Matching Items (3)

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Evaluation of surface roughness evolution during fatigue damage in metals under multiaxial loading via optical measurements

Description

Fatigue damage accumulation under multiaxial loading conditions is an important practical problem for which there is a need to collect additional experimental data to calibrate and validate models. In this

Fatigue damage accumulation under multiaxial loading conditions is an important practical problem for which there is a need to collect additional experimental data to calibrate and validate models. In this work, a sample with a special geometry capable of producing biaxial stresses while undergoing uniaxial load was fabricated and tested successfully and used, along with standard dogbone samples, to monitor the evolution of surface roughness development under cyclic loading using optical microscopy. In addition, a Michelson interferometer was successfully designed, built and tested that can be used to monitor surface roughness for lower levels of load than those used in this work. Results of testing and characterization in 2024-T3 samples tested at a maximum stress slightly below their yield strength and load ratio ~ 0.1 indicate that most of the surface roughness development under cyclic loads occurs on the second half of the fatigue, with the bulk of it close to failure. However, samples with load axes perpendicular to the rolling direction showed earlier development of roughness, which correlated with shorter fatigue lives and the expected anisotropy of strength in the material.

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Date Created
  • 2021-05

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Characterizing Low Frequency Delay Mode Contamination of the Hydrogen Epoch of Reionization Array

Description

The Hydrogen Epoch of Reionization Array, HERA, is a radio telescope currently being built in South Africa that plans to observe the early universe, specifically the earliest period of star

The Hydrogen Epoch of Reionization Array, HERA, is a radio telescope currently being built in South Africa that plans to observe the early universe, specifically the earliest period of star and galaxy formation. It plans to use a tool called a delay spectrum to separate signal emitted from this time from the much brighter radio foregrounds. It is the purpose of this paper to outline the method used to characterize the contamination of these delay spectra by bright emissions of radio here on Earth called radio frequency interference, RFI. The portion of the bandwidth containing the signal from the period of initial star formation was specifically examined. In order to receive usable data, the HERA commissioning team was assisted in the evaluation of the most recent data releases. On the first batch of usable data, flagging algorithms were run in order to mask all of the RFI present. A method of filling these masked values was determined, which allowed for the delay spectrum to be observed. Various methods of injecting RFI into the data were tested which portrayed the large dependence of the delay spectrum on its presence. Finally, the noise power was estimated in order to predict whether or not the limitations observed in the dynamic range were comparable to the noise floor. By examining the evolution of the delay spectrum's power as a range of noise power was introduced, there is a good amount of evidence that this limitation is in fact the noise floor. From this, we see that excision algorithms and interpolation used are capable of removing the effects of most all of the RFI contamination.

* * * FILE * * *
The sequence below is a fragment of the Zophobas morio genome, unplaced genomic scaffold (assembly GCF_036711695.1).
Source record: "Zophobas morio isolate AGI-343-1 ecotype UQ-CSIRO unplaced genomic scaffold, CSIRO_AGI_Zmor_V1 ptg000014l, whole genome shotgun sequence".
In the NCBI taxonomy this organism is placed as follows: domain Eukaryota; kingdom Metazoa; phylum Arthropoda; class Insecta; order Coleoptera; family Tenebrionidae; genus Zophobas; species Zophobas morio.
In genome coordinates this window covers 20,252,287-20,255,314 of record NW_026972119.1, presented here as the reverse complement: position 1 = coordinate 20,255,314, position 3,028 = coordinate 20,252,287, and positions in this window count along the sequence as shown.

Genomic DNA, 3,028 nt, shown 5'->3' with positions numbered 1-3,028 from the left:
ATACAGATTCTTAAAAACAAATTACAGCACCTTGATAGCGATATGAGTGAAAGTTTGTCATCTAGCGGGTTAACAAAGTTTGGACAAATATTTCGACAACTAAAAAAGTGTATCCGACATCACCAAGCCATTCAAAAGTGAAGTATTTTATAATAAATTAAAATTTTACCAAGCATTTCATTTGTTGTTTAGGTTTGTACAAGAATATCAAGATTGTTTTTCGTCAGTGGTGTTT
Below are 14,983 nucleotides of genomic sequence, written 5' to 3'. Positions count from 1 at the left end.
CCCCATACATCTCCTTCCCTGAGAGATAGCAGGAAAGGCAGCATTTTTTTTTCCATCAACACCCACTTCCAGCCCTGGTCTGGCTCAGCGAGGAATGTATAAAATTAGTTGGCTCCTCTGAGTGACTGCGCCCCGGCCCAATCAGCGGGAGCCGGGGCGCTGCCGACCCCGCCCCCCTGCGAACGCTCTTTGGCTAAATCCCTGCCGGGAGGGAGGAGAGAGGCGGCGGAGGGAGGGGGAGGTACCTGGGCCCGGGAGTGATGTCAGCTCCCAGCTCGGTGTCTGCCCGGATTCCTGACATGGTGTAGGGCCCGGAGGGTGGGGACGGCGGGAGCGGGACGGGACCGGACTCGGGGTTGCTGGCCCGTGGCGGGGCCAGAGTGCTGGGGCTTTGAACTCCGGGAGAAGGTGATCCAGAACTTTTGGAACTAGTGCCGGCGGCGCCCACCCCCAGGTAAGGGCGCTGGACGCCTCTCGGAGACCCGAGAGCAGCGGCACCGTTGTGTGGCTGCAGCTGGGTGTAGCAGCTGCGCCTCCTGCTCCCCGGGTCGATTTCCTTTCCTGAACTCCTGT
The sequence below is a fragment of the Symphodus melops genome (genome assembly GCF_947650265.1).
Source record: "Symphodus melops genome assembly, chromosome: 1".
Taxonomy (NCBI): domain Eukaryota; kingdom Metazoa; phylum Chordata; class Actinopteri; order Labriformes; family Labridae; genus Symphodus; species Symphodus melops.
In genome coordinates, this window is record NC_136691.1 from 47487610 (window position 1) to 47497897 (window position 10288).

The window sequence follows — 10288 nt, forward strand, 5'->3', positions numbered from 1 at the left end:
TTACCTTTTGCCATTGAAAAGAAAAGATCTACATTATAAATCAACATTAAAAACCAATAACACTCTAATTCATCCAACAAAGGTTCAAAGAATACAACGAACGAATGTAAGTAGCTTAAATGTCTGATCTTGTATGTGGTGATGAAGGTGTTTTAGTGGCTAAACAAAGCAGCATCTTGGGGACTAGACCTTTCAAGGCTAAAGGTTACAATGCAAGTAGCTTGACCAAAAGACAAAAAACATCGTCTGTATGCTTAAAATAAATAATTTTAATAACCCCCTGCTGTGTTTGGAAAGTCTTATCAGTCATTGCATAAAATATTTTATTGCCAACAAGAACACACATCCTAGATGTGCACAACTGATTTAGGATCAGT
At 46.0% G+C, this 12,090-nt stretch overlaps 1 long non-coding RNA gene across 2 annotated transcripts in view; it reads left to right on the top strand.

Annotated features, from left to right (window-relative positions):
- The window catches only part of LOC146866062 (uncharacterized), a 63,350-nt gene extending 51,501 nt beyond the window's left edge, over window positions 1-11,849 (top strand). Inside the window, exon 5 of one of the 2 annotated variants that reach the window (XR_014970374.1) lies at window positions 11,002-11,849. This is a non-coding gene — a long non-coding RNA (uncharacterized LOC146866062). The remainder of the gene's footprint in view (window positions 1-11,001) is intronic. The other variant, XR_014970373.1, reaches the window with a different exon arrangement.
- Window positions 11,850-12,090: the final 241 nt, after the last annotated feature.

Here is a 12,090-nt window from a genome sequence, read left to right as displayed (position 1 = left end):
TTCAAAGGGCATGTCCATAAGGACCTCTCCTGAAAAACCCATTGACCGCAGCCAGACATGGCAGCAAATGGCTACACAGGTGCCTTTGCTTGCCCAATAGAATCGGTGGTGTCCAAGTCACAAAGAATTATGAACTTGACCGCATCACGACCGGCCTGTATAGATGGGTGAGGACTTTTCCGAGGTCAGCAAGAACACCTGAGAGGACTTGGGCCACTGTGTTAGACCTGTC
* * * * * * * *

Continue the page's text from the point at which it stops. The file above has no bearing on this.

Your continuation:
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Date Created
  • 2019-05

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UVLabel A Tool for the Future of Interferometry Analysis

Description

UVLabel was created to enable radio astronomers to view and annotate their own data such that they could then expand their future research paths. It simplifies their data rendering process

UVLabel was created to enable radio astronomers to view and annotate their own data such that they could then expand their future research paths. It simplifies their data rendering process by providing a simple user interface to better access sections of their data. Furthermore, it provides an interface to track trends in their data through a labelling feature.

The tool was developed following the incremental development process in order to quickly create a functional and testable tool. The incremental process also allowed for feedback from radio astronomers to help guide the project's development.

UVLabel provides both a functional product, and a modifiable and scalable code base for radio astronomer developers. This enables astronomers studying various astronomical interferometric data labelling capabilities. The tool can then be used to improve their filtering methods, pursue machine learning solutions, and discover new trends. Finally, UVLabel will be open source to put customization, scalability, and adaptability in the hands of these researchers.

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Date Created
  • 2019